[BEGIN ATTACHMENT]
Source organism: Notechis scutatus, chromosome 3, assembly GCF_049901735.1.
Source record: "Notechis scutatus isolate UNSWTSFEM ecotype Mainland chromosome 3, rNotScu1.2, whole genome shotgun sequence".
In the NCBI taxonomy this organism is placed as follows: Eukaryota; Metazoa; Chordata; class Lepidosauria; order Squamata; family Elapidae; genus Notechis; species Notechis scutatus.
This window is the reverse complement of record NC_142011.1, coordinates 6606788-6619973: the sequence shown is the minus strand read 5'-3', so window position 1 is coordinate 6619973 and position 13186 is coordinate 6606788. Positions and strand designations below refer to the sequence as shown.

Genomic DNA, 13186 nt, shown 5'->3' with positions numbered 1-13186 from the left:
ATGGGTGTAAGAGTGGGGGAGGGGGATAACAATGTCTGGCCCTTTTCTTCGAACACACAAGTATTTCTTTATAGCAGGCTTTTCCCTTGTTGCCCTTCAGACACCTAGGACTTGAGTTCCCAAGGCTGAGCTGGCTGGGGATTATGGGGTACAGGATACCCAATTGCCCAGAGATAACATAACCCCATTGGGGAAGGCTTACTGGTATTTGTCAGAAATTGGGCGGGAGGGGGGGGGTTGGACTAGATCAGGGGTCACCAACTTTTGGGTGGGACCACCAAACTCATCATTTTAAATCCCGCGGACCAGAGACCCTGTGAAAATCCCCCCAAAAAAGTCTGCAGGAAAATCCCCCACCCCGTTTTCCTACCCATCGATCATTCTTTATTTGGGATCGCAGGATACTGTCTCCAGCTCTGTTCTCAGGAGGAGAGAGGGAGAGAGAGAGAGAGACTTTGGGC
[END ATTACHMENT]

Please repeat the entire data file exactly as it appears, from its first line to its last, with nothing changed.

Source organism: Notechis scutatus, chromosome 3, assembly GCF_049901735.1.
Source record: "Notechis scutatus isolate UNSWTSFEM ecotype Mainland chromosome 3, rNotScu1.2, whole genome shotgun sequence".
In the NCBI taxonomy this organism is placed as follows: Eukaryota; Metazoa; Chordata; class Lepidosauria; order Squamata; family Elapidae; genus Notechis; species Notechis scutatus.
This window is the reverse complement of record NC_142011.1, coordinates 6606788-6619973: the sequence shown is the minus strand read 5'-3', so window position 1 is coordinate 6619973 and position 13186 is coordinate 6606788. Positions and strand designations below refer to the sequence as shown.

Genomic DNA, 13186 nt, shown 5'->3' with positions numbered 1-13186 from the left:
ATGGGTGTAAGAGTGGGGGAGGGGGATAACAATGTCTGGCCCTTTTCTTCGAACACACAAGTATTTCTTTATAGCAGGCTTTTCCCTTGTTGCCCTTCAGACACCTAGGACTTGAGTTCCCAAGGCTGAGCTGGCTGGGGATTATGGGGTACAGGATACCCAATTGCCCAGAGATAACATAACCCCATTGGGGAAGGCTTACTGGTATTTGTCAGAAATTGGGCGGGAGGGGGGGGGTTGGACTAGATCAGGGGTCACCAACTTTTGGGTGGGACCACCAAACTCATCATTTTAAATCCCGCGGACCAGAGACCCTGTGAAAATCCCCCCAAAAAAGTCTGCAGGAAAATCCCCCACCCCGTTTTCCTACCCATCGATCATTCTTTATTTGGGATCGCAGGATACTGTCTCCAGCTCTGTTCTCAGGAGGAGAGAGGGAGAGAGAGAGAGAGACTTTGGGC